Opened by the minds behind Delancey (and blessed with a hilariously retro '90s-inspired website), this trapezoidal bar/pizza on Olive doles out traditional round pies, but you're going to want to go for the square cut pieces of New Jersey-inspired Sicilian-style thick crust, as only so many pieces of it are available each day.
Delancey is included partly because we don’t want this place’s passionate fans coming after us, but mostly 'cause this Ballard pizzeria is home to some pretty fantastic tasting (and looking) pizzas. Get the bacon & onion pie and follow it up with the D’s famous chocolate chip cookie with gray (yes, gray) salt.
Opened in 2019 to near-instant acclaim, this pizza/booze destination from famed Bainbridge-based chef Brendan McGill slings Roman-style square pizza sold by the cut and topped with mostly classic combinations, including a margherita with pomodoro, mozzarella, basil & grana padano, and the carbonara with guanciale, onion, potato, black pepper, & an egg yolk.
This late-night destination is one of the city's only New York-style slice spots, and definitely the only place where you can drink ironically cheap beer (PBR, 40s of Olde English, etc.) unselfconsciously.
What started as a mobile pizza operation making pies at farmers markets and festivals has transformed into a mainstay pizza destination at the eastern edge of Ballard, as well as a location in Wedgewood, where the wood-fired Neapolitan-style offerings include the can't-miss-but-limited-availability Molé topped with salami from Salumi, Beecher’s Flagship, fresh mozzarella, green onions & roasted garlic on savory red sauce.
The hand-tossed pizza at this charmingly kitschy counter service spot in Pill Hill is made to order from a sparse list of classic toppings (pepperoni, sausage, anchovies, mushrooms, etc.), and cooks in about the same time that Roger Bannister was first able to run a mile in 1954, but probably only because the guy never ate pizza.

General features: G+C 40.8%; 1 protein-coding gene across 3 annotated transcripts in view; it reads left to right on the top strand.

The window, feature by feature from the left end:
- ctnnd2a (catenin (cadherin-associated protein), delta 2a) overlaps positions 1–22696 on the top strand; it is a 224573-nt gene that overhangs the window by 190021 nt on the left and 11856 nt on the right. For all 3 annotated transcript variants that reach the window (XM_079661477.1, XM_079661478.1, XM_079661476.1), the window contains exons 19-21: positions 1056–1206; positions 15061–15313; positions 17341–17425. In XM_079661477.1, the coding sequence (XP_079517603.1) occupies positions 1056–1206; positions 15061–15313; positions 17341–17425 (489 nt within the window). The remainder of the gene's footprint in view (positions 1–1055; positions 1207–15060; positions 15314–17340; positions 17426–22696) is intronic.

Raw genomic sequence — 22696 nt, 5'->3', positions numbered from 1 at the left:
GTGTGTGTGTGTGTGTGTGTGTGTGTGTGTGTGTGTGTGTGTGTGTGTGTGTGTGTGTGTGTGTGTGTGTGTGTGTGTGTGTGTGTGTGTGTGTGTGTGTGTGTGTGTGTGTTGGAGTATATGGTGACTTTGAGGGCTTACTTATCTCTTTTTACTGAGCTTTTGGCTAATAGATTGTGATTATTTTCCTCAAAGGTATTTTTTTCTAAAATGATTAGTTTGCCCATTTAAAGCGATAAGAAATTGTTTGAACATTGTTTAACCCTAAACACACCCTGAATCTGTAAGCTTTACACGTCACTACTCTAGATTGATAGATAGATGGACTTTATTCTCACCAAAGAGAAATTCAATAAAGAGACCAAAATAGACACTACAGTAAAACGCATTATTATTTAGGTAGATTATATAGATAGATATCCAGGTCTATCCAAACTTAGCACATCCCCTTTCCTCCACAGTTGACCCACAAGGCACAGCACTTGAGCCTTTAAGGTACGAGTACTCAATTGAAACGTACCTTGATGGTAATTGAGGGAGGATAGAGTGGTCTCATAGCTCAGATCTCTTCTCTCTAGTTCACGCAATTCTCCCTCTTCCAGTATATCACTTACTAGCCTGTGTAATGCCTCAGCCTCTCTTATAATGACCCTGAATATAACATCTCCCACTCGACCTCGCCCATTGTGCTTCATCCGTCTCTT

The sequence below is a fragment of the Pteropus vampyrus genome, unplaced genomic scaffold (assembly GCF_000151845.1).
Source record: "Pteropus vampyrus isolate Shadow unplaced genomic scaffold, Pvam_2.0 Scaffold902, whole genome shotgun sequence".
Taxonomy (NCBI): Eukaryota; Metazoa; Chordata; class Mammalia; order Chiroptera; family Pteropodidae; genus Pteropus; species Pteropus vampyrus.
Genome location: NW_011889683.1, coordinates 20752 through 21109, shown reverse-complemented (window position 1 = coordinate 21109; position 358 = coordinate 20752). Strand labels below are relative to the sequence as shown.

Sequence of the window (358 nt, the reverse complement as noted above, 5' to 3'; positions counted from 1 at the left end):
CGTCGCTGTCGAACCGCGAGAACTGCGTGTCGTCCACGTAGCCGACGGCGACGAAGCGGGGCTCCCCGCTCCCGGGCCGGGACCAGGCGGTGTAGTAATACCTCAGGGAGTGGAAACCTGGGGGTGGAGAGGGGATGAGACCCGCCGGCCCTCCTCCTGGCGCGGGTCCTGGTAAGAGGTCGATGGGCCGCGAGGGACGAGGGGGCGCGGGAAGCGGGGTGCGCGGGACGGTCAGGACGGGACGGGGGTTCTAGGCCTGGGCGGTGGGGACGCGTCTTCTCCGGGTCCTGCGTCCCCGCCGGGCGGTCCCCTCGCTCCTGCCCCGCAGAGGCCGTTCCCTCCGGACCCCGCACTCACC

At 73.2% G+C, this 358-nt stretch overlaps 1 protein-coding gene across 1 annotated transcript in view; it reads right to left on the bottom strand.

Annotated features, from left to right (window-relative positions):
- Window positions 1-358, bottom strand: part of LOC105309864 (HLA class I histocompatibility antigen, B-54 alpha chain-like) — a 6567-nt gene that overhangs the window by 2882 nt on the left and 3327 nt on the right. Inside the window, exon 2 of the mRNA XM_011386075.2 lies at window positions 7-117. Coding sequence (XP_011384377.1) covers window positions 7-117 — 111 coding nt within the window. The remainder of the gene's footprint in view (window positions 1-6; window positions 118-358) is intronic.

Super chef Tom Douglas perfected SP's slightly sweet, almost pastry-like crust at his bakery around the corner, and it's so good that almost anything would taste amazing on it. But you'll want to spend your clams on the pie topped with diced, fresh-shucked ones from Penn Cove, one of the Puget Sound's premier bivalve purveyors. Seriously, this pizza cannot and should not be overlooked.
Posted up on a block bursting with specialized grocery stores, tattoo parlors, and smut vendors, this unassuming, cafeteria-style joint uses hand-mixed dough and largely local ingredients to produce RAT-City's best pizza's including one with Mondo & Sons Italian sausage, fresh garlic, and Mama Lil’s peppers that's called The Favorite… and is the favorite of, well, everyone presumably since that's its name.
From a guy who helped launch places like Via Tribunali, this narrow 40-seater with a dark wood bar takes Neapolitan pizza traditions more seriously than most places, as evidenced by the red tiled wood-fired pizza oven that was handmade in Naples and weighs 2,500lbs, or how heavy you'll be after eating as many of their deliciously simple pies, highlighted by two different margherita pizzas, a four cheese, and a pancetta with mushroom & onions -- all of which can be topped with a perfectly runny fried egg.
Fifteen years after closing, this grunge-era Belltown mainstay reimagined itself as a salvaged, wood-heavy Chinatown pizzeria with seats for 20, and tons of touches from the old space including the vintage signage. They've also got a selection of pies that do something almost impossible: make you forget they’re vegetarian. We're not kidding. Just try the veggie pepperoni and see what we mean.